# Software Tutorial: Implementing the Gray-Scott Reaction-Diffusion Automaton

The following tutorial will use a Jupyter Notebook to implement the Gray-Scott model. It requires a familiarity with Python, and installation instructions can be found in our coarse-grained diffusion tutorial. You may also download the completed tutorial file here.

Assuming you have Jupyter notebook, create a new file called `gray-scott.ipynb`

(you may instead want to duplicate and modify your `diffusion_automaton.ipynb`

file from the diffusion tutorial).

**Note**: You should make sure to save this notebook on the same level as another folder named `/dif_images`

. ImageIO will not always create this folder automatically, so you may need to create it manually.

At the top of the notebook, we need the following imports and declarations along with a specification of the `simulate`

function that will drive our Gray-Scott simulation.

```
import matplotlib.pyplot as plt
import numpy as np
import time
from scipy import signal
import imageio
%matplotlib inline
'''
Simulate function
Description: Simulate the Gray-Scott model for numIter iterations.
Inputs:
- numIter: number of iterations
- A: prey matrix
- B: predator matrix
- f: feed rate
- k: kill rate
- dt: time constant
- dA: prey diffusion constant
- dB: predator diffusion constant
- lapl: 3 x 3 Laplacian matrix to calculate diffusion
Outputs:
- A_matrices: Prey matrices over the course of the simulation
- B_matrices: Predator matrices over the course of the simulation
'''
```

The `Simulate`

function will take in the same parameters as the `Diffuse`

function from the diffusion tutorial, but it will also take parameters `f`

and `k`

corresponding to the Gray-Scott feed and kill parameters, respectively. The simulation is in fact very similar to the diffusion notebook except for a very slight change that we make by adding the feed, kill, and predator-prey reactions when we update the matrices `A`

and `B`

containing the concentrations of the two particles over all the cells in the grid.

```
images = []
def Simulate(numIter, A, B, f, k, dt, dA, dB, lapl, plot_iter):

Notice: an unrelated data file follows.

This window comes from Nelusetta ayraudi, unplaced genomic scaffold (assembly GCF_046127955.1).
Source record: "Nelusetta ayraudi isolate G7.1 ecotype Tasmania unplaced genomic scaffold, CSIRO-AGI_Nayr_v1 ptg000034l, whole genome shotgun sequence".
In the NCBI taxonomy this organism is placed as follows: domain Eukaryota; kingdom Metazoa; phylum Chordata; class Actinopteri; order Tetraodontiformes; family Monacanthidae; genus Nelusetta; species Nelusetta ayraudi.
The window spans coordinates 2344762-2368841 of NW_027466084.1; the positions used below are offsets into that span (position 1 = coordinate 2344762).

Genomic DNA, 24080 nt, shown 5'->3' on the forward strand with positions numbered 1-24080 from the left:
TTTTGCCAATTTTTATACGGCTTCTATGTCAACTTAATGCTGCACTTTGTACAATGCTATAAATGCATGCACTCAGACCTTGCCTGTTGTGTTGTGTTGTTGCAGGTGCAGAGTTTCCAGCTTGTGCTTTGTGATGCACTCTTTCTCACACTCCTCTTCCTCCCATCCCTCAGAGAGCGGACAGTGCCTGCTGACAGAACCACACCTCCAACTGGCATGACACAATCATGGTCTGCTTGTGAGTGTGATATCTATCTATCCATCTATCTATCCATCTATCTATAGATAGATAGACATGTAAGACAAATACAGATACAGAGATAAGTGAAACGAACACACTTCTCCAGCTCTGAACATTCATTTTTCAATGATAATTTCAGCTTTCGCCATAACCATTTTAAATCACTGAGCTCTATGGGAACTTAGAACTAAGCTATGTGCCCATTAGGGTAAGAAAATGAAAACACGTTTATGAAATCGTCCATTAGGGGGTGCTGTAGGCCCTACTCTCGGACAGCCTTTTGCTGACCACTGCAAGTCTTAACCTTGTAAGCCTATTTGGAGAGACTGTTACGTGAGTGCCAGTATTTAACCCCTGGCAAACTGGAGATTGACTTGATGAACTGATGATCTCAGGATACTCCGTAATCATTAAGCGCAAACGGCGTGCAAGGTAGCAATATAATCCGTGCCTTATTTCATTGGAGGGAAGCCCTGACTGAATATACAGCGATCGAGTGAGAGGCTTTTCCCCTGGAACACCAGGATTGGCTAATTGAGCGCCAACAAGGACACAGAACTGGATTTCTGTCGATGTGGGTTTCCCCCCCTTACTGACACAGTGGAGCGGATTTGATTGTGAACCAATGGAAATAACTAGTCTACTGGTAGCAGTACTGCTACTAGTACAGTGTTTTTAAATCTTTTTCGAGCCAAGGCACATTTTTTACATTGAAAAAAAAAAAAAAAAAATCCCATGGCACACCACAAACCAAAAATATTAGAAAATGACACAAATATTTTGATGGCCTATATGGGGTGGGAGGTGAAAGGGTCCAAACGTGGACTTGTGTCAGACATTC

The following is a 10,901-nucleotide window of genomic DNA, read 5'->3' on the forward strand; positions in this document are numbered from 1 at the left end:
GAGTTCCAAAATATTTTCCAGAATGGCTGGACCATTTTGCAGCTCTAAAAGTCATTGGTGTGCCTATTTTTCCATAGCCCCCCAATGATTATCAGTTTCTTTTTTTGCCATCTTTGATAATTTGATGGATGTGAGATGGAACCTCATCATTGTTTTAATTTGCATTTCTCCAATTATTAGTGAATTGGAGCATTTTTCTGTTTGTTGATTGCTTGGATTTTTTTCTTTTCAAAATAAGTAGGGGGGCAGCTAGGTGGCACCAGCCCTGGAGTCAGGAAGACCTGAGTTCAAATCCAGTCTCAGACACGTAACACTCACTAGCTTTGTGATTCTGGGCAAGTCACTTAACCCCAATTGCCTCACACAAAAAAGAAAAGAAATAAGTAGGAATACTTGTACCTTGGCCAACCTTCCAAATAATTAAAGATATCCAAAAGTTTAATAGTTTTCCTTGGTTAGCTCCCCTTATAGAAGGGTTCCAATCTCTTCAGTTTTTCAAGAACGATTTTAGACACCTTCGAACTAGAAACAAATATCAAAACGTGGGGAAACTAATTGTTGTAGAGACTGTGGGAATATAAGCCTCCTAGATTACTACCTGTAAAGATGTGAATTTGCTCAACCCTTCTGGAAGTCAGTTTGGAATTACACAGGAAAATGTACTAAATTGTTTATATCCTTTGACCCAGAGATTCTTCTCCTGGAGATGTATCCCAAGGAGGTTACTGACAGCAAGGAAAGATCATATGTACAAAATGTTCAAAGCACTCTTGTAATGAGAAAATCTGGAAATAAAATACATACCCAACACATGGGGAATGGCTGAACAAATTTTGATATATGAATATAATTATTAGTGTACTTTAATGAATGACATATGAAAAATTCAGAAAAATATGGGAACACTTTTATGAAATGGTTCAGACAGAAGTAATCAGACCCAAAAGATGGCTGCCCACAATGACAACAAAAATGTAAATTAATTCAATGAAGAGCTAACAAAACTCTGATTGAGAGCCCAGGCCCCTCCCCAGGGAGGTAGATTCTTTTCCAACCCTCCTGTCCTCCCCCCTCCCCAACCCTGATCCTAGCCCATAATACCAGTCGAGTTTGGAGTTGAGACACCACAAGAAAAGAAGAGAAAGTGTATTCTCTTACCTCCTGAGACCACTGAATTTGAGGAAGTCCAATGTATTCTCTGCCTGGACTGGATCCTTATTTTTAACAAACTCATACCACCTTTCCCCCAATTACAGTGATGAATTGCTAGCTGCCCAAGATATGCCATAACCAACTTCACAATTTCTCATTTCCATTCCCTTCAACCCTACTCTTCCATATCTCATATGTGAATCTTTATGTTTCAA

print("Running Simulation")
start = time.time()
# Run the simulation
for iter in range(numIter):
A_new = A + (dA * signal.convolve2d(A, lapl, mode='same', boundary='fill', fillvalue=0) - (A * B * B) + (f * (1-A))) * dt
B_new = B + (dB * signal.convolve2d(B, lapl, mode='same', boundary='fill', fillvalue=0) + (A * B * B) - (k * B)) * dt
A = np.copy(A_new)
B = np.copy(B_new)
if (iter % plot_iter is 0):
plt.clf()
plt.imshow((B / (A+B)),cmap='Spectral')
plt.axis('off')
now = time.time()
# print("Seconds since epoch =", now-start)
# plt.show()
filename = 'gs_images/gs_'+str(iter)+'.png'
plt.savefig(filename)
images.append(imageio.imread(filename))
return A, B
```

The following parameters will establish the grid size, the number of iterations we will range through, and where the predators and prey will start.

```
# _*_*_*_*_*_*_*_*_* GRID PROPERTIES *_*_*_*_*_*_*_*_*_*
grid_size = 101 # Needs to be odd
numIter = 5000;
seed_size = 11 # Needs to be an odd number
A = np.ones((grid_size,grid_size))
B = np.zeros((grid_size,grid_size))
# Seed the predators
B[int(grid_size/2)-int(seed_size/2):int(grid_size/2)+int(seed_size/2)+1, \
int(grid_size/2)-int(seed_size/2):int(grid_size/2)+int(seed_size/2)+1] = \
np.ones((seed_size,seed_size))
```

The remaining parameters establish feed rate, kill rate, time interval, diffusion rates, the Laplacian we will use, and how often to draw a board to an image when rendering the animation.

```
# _*_*_*_*_*_*_*_*_* SIMULATION VARIABLES *_*_*_*_*_*_*_*_*_*
f = 0.055
k = 0.117
dt = 1.0
dA = 1.0
dB = 0.5
lapl = np.array([[0.05, 0.2, 0.05],[0.2, -1.0, 0.2],[0.05, 0.2, 0.05]])
plot_iter = 50
```

After adding the code below to the bottom of the notebook, we are now ready to save our file and run the program to generate the animations.

```
simulate(numIter, A, B, f, k, dt, dA, dB, lapl, plot_iter)
imageio.mimsave('gs_images/gs_movie.gif', images)
```

When you run your simulation, you should see an image analogous to the one in the diffusion simulation, but with much more complex behavior since we have added reactions to our model. Try changing the feed and kill rate very slightly (e.g., by 0.01). How does this affect the end result of your simulation? What if you keep making changes to these parameters? do slight changes in the should get images similar to the ones below.

In the main text, we will discuss how much as we saw with the particle-based reaction-diffusion model, slight changes to the critical parameters in our model can produce vast differences in the beautiful patterns that emerge.

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